iii. Whether any particular billing entries should be reduced or denied based on the apportionment of time between successful and unsuccessful claims.
iv. Whether any particular billing entries should be reduced or denied for time spent on common aspects of the litigation, including tasks related to settlement, case management, client communications, and preparation of the administrative record.
c. Based on the reasonable hourly rates and the reasonable amount of hours expended during the course of this litigation, the lodestar for each of the above-named individuals, and then the sum of the individual lodestar amounts to determine the total fee award.
d. The amount of non-taxable costs properly awarded to the plaintiffs, keeping in mind the Ninth Circuit's previous admonition that “[o]n remand, the court should strive to explain” any “reductions more precisely.” T.B., 806 F.3d at 486. In doing so, the Special Master is authorized to revisit the Court's previous ruling on non-taxable costs in all respects.

Doc. No. 360 at 3-4. The Court reserved for its own determination the following issues:

a. Whether 20 U.S.C. § 1415(i)(3)(G) precludes the Court from reducing the total fee award pursuant to 20 U.S.C. § 1415(i)(3)(F), and if not, whether the total fee award should be reduced based on any of the relevant factors set forth in Section 1415(i)(3)(F).
b. Whether the total award of attorneys' fees and costs should be reduced based on the plaintiffs' degree of success at each stage of this litigation.
c. Whether the plaintiffs may recover fees and costs incurred pursuing “fees-on-fees-on-fees, ” and if not, the extent to which the total award must be reduced.
d. Whether the plaintiffs are entitled to interest on any fees or costs, and if so, the applicable interest rate.

Id. at 5.

         On October 2, 2017, the Special Master filed his Report and Recommendation. See Doc. No. 366. Both parties have filed objections, as well as responses to each other's objections. See Doc. Nos. 369, 370, 372, 373. On December 29, 2017, the Brenneises filed a motion seeking attorneys' fees incurred between January 16, 2017 and December 29, 2017. See Doc. No. 376. The District opposes the motion. See Doc. No. 378.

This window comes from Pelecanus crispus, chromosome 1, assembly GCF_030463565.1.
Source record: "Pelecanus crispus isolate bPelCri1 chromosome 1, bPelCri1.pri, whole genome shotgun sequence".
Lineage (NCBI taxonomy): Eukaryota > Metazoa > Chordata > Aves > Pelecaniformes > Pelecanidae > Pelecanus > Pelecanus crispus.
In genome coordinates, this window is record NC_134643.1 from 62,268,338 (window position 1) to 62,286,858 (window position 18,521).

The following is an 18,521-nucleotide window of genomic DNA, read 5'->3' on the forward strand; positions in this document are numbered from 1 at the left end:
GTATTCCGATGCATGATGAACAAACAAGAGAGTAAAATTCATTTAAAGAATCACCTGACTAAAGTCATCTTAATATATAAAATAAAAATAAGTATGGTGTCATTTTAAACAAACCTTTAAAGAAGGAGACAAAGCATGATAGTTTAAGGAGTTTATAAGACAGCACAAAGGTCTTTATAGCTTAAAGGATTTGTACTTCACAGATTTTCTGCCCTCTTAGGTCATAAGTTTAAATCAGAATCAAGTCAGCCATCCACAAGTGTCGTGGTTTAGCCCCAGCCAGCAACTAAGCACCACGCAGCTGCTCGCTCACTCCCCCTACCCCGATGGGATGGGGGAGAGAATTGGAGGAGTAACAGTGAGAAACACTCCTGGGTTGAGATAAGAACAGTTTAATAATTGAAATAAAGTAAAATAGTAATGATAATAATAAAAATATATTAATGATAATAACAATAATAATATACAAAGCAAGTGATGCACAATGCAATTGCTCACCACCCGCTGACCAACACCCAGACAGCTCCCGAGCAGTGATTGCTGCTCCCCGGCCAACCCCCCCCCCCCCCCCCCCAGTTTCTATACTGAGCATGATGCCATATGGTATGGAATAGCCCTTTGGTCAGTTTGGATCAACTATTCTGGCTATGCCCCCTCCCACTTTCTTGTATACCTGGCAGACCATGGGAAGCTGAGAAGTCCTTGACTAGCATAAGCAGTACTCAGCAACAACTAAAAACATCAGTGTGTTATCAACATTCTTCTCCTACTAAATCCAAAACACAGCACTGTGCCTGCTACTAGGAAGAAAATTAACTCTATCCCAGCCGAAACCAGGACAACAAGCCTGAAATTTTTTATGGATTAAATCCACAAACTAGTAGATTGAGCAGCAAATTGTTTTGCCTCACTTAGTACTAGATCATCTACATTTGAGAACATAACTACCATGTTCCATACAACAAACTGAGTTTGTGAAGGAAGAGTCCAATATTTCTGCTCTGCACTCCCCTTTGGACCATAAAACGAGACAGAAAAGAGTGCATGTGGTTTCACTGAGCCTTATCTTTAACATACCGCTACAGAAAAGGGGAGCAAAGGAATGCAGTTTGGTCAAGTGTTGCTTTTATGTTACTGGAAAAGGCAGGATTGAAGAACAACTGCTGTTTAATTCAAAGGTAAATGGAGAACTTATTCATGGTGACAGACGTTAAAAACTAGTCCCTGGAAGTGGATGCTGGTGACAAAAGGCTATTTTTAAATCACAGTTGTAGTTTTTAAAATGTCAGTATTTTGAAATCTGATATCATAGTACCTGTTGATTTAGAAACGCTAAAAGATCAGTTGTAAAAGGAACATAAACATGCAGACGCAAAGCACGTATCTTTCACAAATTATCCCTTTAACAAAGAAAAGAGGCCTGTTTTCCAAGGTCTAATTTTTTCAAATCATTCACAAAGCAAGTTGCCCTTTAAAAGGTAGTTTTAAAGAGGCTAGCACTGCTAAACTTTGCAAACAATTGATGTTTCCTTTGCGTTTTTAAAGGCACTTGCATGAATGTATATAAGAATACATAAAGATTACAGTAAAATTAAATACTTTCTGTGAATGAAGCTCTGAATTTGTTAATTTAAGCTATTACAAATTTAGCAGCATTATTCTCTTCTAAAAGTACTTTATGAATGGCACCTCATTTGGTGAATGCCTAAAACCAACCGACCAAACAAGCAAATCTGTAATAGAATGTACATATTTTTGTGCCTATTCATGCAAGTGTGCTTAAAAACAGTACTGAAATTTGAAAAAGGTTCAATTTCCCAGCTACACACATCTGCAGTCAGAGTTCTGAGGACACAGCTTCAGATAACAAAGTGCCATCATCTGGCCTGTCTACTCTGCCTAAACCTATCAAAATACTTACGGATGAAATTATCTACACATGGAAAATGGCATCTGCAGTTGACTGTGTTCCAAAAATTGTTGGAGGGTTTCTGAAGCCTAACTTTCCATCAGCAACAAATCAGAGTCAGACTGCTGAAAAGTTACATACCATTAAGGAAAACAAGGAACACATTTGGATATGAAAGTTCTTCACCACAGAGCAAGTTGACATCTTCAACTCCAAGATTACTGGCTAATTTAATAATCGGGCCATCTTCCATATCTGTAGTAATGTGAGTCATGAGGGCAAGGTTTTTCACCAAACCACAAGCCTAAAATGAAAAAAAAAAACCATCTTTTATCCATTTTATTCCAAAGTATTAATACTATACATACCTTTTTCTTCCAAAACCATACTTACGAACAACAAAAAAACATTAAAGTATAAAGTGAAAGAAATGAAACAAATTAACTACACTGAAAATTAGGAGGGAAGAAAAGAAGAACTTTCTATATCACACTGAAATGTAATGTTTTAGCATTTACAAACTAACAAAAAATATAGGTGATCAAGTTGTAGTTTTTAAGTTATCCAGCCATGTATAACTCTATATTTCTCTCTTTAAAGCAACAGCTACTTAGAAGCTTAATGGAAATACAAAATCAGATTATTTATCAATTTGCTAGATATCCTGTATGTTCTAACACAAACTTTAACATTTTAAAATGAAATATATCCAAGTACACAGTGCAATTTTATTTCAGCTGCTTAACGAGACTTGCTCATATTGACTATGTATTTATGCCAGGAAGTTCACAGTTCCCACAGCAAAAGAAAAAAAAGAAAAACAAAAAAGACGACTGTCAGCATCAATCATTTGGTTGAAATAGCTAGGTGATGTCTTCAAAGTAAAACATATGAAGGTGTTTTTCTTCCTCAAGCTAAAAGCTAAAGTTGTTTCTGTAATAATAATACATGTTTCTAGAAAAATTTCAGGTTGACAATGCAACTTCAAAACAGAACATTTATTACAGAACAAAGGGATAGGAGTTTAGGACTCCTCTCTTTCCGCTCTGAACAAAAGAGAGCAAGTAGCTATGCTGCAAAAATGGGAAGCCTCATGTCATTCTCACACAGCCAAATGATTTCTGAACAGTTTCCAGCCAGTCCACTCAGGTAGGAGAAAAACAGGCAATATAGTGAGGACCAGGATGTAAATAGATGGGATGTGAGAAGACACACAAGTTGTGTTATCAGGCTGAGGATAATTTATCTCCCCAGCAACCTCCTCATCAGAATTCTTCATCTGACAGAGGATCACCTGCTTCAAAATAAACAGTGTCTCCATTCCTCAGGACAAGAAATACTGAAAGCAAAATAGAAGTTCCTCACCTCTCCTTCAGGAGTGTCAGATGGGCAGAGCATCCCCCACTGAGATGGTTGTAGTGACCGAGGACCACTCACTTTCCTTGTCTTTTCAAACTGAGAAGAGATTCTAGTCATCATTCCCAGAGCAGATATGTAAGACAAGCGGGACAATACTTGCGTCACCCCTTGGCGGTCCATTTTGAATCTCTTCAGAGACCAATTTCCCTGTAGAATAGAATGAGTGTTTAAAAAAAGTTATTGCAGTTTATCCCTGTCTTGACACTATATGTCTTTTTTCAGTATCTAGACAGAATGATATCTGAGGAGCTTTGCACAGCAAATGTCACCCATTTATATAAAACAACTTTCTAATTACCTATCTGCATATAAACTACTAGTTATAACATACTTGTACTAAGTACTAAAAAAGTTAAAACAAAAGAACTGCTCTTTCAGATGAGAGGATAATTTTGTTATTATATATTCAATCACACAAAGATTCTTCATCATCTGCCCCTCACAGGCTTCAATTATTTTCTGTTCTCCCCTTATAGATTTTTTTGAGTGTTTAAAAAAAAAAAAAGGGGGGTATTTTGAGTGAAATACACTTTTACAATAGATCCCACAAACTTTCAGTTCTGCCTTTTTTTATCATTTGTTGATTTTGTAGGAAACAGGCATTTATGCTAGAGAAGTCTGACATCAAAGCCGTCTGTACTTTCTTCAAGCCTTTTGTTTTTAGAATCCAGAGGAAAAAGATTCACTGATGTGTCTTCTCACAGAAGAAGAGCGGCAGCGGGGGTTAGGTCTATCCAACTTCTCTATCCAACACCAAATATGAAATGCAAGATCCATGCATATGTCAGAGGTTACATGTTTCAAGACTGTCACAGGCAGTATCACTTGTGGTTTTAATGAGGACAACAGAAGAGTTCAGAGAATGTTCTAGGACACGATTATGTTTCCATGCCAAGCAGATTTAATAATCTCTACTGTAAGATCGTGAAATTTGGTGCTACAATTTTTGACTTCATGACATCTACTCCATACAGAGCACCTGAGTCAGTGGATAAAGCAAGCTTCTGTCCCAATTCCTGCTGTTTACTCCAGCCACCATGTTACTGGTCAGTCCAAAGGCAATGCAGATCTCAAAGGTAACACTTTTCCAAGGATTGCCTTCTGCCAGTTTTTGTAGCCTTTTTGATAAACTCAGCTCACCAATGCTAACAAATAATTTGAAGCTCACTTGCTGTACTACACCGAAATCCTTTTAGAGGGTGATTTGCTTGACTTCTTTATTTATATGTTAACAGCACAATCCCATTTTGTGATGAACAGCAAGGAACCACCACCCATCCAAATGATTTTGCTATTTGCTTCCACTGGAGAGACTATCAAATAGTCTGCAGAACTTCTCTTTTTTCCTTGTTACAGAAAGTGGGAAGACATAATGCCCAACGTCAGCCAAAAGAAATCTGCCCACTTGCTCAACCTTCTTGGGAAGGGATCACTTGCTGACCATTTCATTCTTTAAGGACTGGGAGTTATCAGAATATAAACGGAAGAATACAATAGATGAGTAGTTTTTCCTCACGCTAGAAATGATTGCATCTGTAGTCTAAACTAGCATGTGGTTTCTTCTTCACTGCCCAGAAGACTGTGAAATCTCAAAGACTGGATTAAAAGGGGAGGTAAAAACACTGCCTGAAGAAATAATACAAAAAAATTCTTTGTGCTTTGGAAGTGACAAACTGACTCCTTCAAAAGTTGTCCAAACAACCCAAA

Standard of Review

         Federal Rule of Civil Procedure 53(f) sets forth the applicable standard of review by the Court of a Special Master's Report and Recommendation. “The court must decide de novo all objections to findings of fact made or recommended” by the Special Master, unless the parties stipulate otherwise. Fed.R.Civ.P. 53(f)(3). The parties have not stipulated to a lesser standard of review in this case. Accordingly, the Court has conducted the required de novo review. Likewise, “the court must decide de novo all objections to conclusions of law made or recommended” by the Special master. Fed.R.Civ.P. 53(f)(4). In taking action on the Special Master's “report, or recommendations, the court . . . may adopt or affirm, modify, wholly or partly reject or reverse, or resubmit to the master with instructions.” Fed.R.Civ.P. 53(f)(1).

         Discussion